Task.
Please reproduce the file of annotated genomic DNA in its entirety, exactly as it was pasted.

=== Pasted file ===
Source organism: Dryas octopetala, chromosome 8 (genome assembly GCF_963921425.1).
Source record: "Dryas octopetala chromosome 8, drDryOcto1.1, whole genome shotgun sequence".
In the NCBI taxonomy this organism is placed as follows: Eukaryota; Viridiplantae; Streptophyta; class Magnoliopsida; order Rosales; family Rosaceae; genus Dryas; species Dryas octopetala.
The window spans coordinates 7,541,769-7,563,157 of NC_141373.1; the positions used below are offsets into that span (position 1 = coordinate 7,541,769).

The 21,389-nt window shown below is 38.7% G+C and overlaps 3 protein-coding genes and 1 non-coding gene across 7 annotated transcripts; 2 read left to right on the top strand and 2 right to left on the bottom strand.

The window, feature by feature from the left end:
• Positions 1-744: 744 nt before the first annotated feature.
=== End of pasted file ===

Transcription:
Source organism: Dryas octopetala, chromosome 8 (genome assembly GCF_963921425.1).
Source record: "Dryas octopetala chromosome 8, drDryOcto1.1, whole genome shotgun sequence".
In the NCBI taxonomy this organism is placed as follows: Eukaryota; Viridiplantae; Streptophyta; class Magnoliopsida; order Rosales; family Rosaceae; genus Dryas; species Dryas octopetala.
The window spans coordinates 7,541,769-7,563,157 of NC_141373.1; the positions used below are offsets into that span (position 1 = coordinate 7,541,769).

The 21,389-nt window shown below is 38.7% G+C and overlaps 3 protein-coding genes and 1 non-coding gene across 7 annotated transcripts; 2 read left to right on the top strand and 2 right to left on the bottom strand.

The window, feature by feature from the left end:
• Positions 1-744: 744 nt before the first annotated feature.